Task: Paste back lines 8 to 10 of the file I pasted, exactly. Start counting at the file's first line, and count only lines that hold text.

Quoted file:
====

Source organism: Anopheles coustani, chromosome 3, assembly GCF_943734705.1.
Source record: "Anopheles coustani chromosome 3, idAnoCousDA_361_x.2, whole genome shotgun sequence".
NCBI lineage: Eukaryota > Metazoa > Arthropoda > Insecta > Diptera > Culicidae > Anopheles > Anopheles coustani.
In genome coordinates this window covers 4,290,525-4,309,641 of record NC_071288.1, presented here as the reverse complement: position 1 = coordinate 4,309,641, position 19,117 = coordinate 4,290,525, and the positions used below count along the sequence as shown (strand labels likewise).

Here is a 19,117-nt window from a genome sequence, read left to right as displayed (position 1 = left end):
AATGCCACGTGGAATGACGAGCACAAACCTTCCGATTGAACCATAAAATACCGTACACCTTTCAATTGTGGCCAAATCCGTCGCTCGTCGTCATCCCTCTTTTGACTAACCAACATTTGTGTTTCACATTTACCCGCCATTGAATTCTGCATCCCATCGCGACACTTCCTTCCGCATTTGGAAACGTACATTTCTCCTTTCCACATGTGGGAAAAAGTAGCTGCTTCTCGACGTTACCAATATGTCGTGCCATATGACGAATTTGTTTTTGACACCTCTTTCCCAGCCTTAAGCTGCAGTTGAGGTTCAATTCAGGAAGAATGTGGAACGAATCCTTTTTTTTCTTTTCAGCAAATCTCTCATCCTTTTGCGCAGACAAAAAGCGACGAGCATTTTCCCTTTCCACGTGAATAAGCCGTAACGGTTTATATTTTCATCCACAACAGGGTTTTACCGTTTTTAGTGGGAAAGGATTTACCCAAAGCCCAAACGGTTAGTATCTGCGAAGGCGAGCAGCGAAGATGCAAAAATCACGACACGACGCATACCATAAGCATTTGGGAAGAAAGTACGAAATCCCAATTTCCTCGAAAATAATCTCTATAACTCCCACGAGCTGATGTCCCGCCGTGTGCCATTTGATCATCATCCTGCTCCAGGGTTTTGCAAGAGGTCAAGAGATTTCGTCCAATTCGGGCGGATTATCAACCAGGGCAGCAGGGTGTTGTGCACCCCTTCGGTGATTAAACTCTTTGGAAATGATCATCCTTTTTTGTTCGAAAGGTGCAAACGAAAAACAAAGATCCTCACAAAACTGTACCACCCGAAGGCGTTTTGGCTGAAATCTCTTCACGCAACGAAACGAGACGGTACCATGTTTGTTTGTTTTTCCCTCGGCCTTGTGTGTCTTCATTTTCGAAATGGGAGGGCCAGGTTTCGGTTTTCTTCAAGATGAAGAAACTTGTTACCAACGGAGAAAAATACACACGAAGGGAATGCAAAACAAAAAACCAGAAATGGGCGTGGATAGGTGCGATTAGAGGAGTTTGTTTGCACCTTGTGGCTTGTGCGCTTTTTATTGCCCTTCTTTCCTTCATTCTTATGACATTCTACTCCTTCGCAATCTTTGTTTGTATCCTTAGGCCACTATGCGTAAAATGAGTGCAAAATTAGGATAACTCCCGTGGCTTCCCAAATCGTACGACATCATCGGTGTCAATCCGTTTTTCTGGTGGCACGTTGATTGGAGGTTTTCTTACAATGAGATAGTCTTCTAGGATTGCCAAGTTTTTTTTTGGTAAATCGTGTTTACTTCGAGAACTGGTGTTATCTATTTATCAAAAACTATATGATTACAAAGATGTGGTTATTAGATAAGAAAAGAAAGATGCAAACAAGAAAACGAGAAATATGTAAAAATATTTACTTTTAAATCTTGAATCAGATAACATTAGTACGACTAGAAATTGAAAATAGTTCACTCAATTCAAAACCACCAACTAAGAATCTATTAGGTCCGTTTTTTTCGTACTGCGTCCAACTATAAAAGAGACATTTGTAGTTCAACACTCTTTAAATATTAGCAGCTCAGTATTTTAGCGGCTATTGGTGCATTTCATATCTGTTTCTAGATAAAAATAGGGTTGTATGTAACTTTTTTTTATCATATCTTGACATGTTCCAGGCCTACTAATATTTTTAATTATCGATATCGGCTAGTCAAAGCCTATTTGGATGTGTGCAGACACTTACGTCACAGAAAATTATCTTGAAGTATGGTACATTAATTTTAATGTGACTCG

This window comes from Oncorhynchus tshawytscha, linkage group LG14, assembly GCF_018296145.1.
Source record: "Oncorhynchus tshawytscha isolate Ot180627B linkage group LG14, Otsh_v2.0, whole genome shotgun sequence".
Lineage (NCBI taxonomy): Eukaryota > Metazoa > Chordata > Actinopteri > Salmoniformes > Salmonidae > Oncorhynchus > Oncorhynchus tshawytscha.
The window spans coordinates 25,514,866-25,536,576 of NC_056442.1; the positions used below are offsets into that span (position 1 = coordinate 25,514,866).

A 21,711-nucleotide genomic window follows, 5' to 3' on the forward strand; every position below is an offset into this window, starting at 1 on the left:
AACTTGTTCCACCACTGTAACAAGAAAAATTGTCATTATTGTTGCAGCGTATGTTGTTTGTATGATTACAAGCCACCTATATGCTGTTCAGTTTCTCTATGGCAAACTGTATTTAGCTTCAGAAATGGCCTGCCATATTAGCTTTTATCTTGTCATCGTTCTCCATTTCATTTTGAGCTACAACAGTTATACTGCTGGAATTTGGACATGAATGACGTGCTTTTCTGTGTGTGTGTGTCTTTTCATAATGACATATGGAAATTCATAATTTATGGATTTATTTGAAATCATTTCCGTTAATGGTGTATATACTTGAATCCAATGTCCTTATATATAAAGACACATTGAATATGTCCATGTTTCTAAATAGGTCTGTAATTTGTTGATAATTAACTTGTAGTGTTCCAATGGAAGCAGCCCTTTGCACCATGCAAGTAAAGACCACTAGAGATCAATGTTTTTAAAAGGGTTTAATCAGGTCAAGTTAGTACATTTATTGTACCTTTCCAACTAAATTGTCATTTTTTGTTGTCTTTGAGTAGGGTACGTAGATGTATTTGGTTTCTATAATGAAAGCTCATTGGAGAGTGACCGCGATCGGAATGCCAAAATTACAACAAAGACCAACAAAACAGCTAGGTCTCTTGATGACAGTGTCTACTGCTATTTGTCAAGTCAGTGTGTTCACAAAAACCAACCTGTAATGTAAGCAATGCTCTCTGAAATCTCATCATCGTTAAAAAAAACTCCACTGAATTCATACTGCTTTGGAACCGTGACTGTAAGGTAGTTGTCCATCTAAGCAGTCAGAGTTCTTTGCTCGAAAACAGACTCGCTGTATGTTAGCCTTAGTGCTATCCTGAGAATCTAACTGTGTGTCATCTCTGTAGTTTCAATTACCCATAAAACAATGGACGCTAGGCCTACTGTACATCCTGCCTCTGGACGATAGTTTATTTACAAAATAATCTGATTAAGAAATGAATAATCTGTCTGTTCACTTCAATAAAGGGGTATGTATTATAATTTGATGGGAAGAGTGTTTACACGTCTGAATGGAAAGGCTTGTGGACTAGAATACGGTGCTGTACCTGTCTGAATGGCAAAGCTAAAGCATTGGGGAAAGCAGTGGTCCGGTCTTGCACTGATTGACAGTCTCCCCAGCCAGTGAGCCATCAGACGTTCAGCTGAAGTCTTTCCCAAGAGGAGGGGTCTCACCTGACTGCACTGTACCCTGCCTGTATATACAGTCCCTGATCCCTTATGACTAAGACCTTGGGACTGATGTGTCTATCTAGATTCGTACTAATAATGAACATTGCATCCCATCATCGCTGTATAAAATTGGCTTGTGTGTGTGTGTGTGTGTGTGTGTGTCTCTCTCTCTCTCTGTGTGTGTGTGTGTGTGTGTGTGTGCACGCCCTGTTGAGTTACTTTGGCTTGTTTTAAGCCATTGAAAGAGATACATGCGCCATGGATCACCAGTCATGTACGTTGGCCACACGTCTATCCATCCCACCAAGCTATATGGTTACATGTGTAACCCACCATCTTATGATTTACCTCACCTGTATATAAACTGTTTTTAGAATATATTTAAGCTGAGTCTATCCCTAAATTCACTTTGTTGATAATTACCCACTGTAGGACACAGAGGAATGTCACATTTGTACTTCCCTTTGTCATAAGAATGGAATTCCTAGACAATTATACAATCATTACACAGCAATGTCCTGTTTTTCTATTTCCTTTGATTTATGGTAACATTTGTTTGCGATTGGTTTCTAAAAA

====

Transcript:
Source record: "Oncorhynchus tshawytscha isolate Ot180627B linkage group LG14, Otsh_v2.0, whole genome shotgun sequence".
Lineage (NCBI taxonomy): Eukaryota > Metazoa > Chordata > Actinopteri > Salmoniformes > Salmonidae > Oncorhynchus > Oncorhynchus tshawytscha.
The window spans coordinates 25,514,866-25,536,576 of NC_056442.1; the positions used below are offsets into that span (position 1 = coordinate 25,514,866).